In memory of Rhodri Morgan, the only person who saw this result coming. 

On a night of many surprises, the one thing that wasn’t really a shock was that Labour won our 26th election in a row in Wales. Despite earlier polls causing some shock and fear that June 8th may not be our night (including a hot take from me a few months ago) Welsh Labour increased our share of the vote, won 3 seats back from the Tories, increased majorities across the board and came damn near to taking Arfon (92 votes), Preseli Pembrokeshire (314 votes) and Aberconwy (635 votes). The polls eventually predicted a good night for us in Wales but I think few expected the resounding success we eventually got.

So why then did we do so well? Did the UKIP vote in Wales return to Labour? Did progressive voters band together behind the Labour banner to oust the Tories? Did we run an absolutely incredible ground campaign, buttressed by clear messaging and passion? Yes to all three, but did any play a more significant part than the others?

Firstly, the UKIP vote.

The UKIP vote collapsed in Wales last Thursday, going from 13.6% in 2015 to a mere 2% in 2017. Meanwhile the Labour vote increased by over 12%, going from 36.9% in 2015 to 49% in 2017. The Conservative vote share also increased from 27.2% in 2015 to 33.7% last week. As such it is unclear whether the whole of the former UKIP vote went to Labour or whether it was split between Labour and Tories. What however is very clear is that in areas with a previous substantial UKIP vote (usually Labour Constituencies) the majorities in those seats were vastly increased in favour of Labour.

This goes completely against the theory prominent prior to the election that UKIP had started the process of converting former Labour voters into Conservative voters. Whilst I personally found this occasionally on the doorstep what occurred more often was a straight Labour to Conservative switch. Life time Labour voters, voting against the Party due to the leadership. Attempting to send a message. Perhaps in many of those occasions faced with the realistic prospect of voting Tory and for the Maybot, many lifelong Labour voters couldn’t bring themselves to vote Conservative and plumped for what they knew. Although the campaign produced many complex results it is clear that a significant proportion of the UKIP vote went to Labour in Wales, and it certainly helped the final result.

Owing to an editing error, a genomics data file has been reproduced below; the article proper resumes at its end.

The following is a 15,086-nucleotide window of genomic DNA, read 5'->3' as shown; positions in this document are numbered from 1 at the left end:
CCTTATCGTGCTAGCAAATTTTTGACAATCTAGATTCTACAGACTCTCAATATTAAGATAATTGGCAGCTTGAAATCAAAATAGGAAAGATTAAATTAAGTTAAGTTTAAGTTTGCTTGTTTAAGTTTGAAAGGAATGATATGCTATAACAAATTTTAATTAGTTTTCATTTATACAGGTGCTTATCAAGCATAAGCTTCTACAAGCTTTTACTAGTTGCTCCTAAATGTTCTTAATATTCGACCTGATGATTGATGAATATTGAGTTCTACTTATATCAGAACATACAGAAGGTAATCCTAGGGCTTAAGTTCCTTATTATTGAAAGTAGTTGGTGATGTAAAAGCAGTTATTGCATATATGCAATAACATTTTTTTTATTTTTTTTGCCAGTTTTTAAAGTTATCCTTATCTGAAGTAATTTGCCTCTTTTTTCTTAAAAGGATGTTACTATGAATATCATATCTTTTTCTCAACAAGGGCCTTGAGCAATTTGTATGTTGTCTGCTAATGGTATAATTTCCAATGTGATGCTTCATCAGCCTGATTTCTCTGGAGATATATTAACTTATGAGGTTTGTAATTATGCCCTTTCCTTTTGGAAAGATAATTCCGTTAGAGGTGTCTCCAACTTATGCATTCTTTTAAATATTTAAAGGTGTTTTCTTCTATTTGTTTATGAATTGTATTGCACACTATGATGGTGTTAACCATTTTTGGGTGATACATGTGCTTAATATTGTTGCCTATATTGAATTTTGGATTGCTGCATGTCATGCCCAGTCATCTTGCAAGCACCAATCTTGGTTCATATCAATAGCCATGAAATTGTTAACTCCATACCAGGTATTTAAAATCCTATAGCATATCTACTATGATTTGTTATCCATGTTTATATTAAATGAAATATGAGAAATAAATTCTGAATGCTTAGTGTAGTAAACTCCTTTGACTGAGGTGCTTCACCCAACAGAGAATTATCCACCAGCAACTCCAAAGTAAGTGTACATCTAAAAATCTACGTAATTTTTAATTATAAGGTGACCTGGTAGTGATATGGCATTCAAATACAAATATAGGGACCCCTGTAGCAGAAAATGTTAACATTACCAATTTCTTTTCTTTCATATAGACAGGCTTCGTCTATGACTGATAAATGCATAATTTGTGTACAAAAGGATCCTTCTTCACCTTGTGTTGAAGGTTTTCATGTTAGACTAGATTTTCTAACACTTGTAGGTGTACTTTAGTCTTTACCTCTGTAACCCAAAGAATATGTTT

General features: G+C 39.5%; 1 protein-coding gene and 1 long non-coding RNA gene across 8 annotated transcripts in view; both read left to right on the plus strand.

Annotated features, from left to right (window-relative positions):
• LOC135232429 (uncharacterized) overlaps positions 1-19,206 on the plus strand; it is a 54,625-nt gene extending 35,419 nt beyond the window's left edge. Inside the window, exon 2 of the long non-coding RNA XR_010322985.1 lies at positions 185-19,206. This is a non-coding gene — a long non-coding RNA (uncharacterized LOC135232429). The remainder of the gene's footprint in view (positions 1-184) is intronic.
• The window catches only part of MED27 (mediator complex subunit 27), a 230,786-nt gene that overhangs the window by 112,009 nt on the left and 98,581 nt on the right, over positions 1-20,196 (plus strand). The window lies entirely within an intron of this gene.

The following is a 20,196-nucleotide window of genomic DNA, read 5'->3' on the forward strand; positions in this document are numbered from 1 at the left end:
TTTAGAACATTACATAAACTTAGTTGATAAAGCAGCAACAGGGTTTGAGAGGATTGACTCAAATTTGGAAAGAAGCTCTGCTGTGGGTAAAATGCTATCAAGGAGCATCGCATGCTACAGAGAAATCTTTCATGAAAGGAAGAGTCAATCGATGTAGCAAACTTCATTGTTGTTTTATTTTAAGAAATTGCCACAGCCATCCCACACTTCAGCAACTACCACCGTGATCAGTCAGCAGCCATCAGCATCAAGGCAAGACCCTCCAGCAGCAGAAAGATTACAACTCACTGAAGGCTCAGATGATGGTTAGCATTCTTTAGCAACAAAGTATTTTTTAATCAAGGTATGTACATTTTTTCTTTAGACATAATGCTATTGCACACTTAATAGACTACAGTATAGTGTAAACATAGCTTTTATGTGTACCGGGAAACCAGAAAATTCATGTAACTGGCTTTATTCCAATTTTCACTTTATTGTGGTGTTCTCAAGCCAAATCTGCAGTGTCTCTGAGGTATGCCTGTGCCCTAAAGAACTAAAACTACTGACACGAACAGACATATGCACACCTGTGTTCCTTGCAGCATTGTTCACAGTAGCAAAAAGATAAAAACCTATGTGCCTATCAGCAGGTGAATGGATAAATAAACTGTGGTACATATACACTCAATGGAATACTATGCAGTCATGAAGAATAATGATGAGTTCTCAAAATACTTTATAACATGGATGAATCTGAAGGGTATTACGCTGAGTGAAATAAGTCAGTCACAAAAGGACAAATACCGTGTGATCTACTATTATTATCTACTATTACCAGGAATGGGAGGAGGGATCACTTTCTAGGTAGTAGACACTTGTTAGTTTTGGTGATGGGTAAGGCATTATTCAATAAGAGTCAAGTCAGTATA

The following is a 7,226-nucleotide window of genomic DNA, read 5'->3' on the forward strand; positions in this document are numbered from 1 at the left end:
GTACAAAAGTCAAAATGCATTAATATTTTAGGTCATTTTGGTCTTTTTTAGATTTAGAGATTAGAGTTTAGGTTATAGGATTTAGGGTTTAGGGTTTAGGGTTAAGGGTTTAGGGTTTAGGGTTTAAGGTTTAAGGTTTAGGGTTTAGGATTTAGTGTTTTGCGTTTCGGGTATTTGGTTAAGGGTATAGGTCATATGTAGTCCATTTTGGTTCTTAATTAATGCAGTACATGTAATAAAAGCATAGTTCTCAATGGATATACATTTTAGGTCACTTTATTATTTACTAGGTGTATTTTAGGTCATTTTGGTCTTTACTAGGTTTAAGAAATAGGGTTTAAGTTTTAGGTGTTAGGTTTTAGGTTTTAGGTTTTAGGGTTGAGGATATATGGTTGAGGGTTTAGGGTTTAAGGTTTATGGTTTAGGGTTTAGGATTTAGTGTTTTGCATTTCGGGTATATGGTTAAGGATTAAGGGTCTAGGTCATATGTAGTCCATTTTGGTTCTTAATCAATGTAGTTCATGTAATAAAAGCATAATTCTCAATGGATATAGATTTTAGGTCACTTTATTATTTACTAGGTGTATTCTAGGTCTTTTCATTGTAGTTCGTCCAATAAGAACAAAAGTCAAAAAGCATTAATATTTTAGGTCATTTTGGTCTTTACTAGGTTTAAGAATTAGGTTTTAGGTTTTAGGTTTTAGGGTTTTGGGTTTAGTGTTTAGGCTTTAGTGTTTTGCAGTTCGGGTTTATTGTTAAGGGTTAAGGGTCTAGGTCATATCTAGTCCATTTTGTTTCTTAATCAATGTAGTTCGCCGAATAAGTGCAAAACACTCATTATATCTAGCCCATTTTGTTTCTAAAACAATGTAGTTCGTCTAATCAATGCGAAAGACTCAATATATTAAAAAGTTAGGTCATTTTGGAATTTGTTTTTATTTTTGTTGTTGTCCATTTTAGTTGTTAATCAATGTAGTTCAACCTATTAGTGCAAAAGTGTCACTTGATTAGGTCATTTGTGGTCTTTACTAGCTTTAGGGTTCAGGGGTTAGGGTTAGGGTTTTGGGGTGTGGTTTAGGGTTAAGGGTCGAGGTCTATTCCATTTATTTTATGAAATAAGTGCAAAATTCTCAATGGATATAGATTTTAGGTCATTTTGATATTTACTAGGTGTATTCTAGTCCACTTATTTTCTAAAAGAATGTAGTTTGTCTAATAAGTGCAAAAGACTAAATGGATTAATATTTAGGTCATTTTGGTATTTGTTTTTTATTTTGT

Secondly, progressive vote lending.

I know from personal experience this happened right across Wales and I want to say thank you to all members and supporters of Plaid, the Greens and the Lib dems who backed Labour in order to keep the Tories out. We must be modest enough to realise that although we think we’re the best option for the country others do not. They merely think of us as a better alternative to the Tories and we should not as a consequence of vote lending criticise other parties for having a bad night. I am sure in many instances people have been genuinely inspired to vote Labour after supporting another party and that is wonderful but there are many instances in which a lent vote will not be lent again if we take for granted that which is borrowed.

It is not just my anecdotal evidence which confirms this vote lending but the figures back it up too.  Plaid, the Lib dems and the Greens all lost around 2% of their vote between 2015 and 2017 and the decision of the Greens not to stand in the Gower and Cardiff North (Two Labour gains) will have played a part in the now sizable majorities in those two seats.

Thirdly, our campaigning.

The work on the ground in Wales was phenomenal. Inspired by the fantastic manifestos in Wales and the UK, our activists covered lots of (very hilly) ground talking to thousands of people. It is the cornerstone of our election style and we mustn’t let it be forgotten. Compared to the chaotic, cruel campaign run by the Conservatives, we offered real hope. If there is another election soon we must remain hopeful and positive. Our manifestos must deal with the problems of modern Wales and modern Britain, but not talk down to people or take them for granted whether they support us or not. We did incredibly well last week but over confidence on the precipice of something fantastic will lead to disappointment and disaster. Last week we remembered to respect the voters, let’s not forget so soon.